5G is the most interesting and searched topic in the mobile operators’ world these days. This is not surprising, as 5G is THE next mobile technology – as were 4G-LTE and 3G, back in the day.
But what’s unique about 5G is that its technologies, service offerings, and trends reach far beyond the mobile world.
In fact, Intel UK, together with futurist Ian Pearson, published a new report stating that 5G could enable the long awaited move towards a four-day workweek.
This sounds a bit out of context, but if you look deeper into this matter, you soon understand that 5G will practically enable life-changing services and technologies that will dramatically increase labor productivity, anywhere. 5G will allow us to accomplish more while spending significantly less time in our office, factory or shop.
Some examples include: data centers with artificial intelligence (AI) implementations that will simplify the way we process information; massive Internet of things (IoT) deployments that will make data collection a no-brainer; autonomous vehicles that will allow us to reduce commuting time and use this time for work (or pleasure) instead of driving; and highly connected virtual offices that might save us the need to commute altogether.
All these examples require a new communications infrastructure that is far more robust, capacity-intense and low-latency than current 4.XG networks. 5G will be an enabler of these examples, as it is designed to allow not only higher capacity (with enhanced mobile broadband (eMBB) services), but also to support mission-critical services (using ultra-reliable low-latency communications (URLLC)) and massive IoT deployments (based on massive machine-type communications (mMTC)).
So 5G is an interesting topic for basically anyone when it comes to our future day-to-day lives.
But it is also interesting in terms of future network development for service providers, and not necessarily only to current mobile operators.
On top of being the next-generation mobile technology, 5G also creates a huge opportunity for service providers to extend their line of business and leverage a common technology for different service and network scenarios.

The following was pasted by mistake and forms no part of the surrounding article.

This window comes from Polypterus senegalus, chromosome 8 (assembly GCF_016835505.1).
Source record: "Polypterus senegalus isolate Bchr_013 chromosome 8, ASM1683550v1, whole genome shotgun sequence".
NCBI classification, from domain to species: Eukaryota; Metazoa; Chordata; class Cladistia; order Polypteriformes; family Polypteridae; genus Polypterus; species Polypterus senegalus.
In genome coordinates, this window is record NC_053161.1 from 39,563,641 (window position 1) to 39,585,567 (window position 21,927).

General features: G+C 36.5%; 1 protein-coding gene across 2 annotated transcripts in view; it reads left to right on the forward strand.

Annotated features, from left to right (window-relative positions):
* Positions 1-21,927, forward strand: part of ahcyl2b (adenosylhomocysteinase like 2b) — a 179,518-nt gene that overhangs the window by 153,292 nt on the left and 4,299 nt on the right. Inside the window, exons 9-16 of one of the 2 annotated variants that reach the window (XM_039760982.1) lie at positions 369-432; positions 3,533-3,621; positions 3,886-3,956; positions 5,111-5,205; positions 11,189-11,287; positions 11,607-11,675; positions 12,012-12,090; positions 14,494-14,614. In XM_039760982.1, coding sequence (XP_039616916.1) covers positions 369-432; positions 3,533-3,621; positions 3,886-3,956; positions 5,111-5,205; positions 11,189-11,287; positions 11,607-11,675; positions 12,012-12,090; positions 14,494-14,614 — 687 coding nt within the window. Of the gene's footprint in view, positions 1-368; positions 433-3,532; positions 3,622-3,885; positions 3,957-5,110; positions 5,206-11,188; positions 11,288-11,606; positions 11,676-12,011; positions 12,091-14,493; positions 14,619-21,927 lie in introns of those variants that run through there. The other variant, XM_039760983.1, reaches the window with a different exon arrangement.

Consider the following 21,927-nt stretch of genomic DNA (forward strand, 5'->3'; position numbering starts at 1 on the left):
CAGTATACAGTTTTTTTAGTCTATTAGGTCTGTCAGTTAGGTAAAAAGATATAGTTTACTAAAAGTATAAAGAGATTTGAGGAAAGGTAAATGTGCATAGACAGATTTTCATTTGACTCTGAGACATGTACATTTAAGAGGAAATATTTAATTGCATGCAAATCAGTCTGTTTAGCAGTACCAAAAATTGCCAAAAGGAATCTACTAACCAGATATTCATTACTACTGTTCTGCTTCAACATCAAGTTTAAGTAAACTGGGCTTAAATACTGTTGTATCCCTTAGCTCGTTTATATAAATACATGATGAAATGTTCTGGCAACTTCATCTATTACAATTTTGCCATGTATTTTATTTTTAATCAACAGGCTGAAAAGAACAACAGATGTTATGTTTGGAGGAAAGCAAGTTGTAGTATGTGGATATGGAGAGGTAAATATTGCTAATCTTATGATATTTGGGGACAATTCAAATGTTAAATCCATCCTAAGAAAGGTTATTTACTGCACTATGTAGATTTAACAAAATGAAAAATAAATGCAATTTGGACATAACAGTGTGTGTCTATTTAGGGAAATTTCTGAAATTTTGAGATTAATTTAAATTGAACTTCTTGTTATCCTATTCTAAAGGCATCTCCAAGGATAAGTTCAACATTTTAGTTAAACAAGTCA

Take a CLEC, a MSO or an ISP, for instance. 5G technology allows each to create a new type of last-mile access to their enterprise and residential customers, creating a cost-effective, ultra-high-capacity alternative to copper, HFC and even fiber-based methods.
5G also allows such operators to provide new services that are based on massive IoT deployment to municipalities and enterprises, without having to provide any “classic” mobile services. See, as an example, Dish’s plan to deploy an IoT-centric 5G network.
The effect on network planning reaches even further than service providers. Private network owners, as well as public-sector infrastructure managers, need to keep a close eye on 5G development as it not only affects their network, but also impacts their business. Moving to an off-premise infrastructure architecture like XaaS – combined with extending the methods of remote working, virtual office, and data collection and analysis – relies heavily on telecom infrastructure, and specifically on 5G.
The bottom line is that all telecom experts, network managers, CTOs and even business managers should be acquainted with 5G technologies, challenges and opportunities in the access, backhaul and core parts of their networks. They also should plan ahead in order to leverage the huge potential of this game-changing technology.
So next time you see an article about 5G, read on. You will probably find it useful.
To learn more, download our white paper:
5G Networks - Wireless and Fiber Backhaul Solutions